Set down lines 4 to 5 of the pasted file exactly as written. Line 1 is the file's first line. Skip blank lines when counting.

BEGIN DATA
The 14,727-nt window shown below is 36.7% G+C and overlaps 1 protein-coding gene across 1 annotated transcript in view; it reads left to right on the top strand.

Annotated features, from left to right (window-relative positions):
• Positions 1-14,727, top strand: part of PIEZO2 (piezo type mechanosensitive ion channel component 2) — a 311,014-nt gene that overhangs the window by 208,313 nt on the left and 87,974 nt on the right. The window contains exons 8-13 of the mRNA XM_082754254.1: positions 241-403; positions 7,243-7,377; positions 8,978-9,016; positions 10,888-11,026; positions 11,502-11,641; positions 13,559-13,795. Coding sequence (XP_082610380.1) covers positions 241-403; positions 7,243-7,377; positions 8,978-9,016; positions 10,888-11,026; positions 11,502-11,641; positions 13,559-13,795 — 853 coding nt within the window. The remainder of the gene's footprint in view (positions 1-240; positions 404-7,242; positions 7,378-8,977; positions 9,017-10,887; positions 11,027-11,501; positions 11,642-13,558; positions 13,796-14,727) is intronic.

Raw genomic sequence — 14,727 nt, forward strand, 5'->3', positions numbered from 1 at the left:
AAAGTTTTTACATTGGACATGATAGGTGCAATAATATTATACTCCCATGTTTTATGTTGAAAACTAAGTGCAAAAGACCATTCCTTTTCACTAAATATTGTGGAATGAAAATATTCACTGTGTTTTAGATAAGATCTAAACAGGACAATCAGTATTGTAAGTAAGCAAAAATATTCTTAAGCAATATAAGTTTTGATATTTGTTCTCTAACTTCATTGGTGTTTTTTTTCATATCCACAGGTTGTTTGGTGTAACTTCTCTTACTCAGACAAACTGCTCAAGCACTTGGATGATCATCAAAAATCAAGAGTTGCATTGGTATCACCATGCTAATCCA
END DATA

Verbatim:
Raw genomic sequence — 14,727 nt, forward strand, 5'->3', positions numbered from 1 at the left:
AAAGTTTTTACATTGGACATGATAGGTGCAATAATATTATACTCCCATGTTTTATGTTGAAAACTAAGTGCAAAAGACCATTCCTTTTCACTAAATATTGTGGAATGAAAATATTCACTGTGTTTTAGATAAGATCTAAACAGGACAATCAGTATTGTAAGTAAGCAAAAATATTCTTAAGCAATATAAGTTTTGATATTTGTTCTCTAACTTCATTGGTGTTTTTTTTCATATCCACAGGTTGTTTGGTGTAACTTCTCTTACTCAGACAAACTGCTCAAGCACTTGGATGATCATCAAAAATCAAGAGTTGCATTGGTATCACCATGCTAATCCA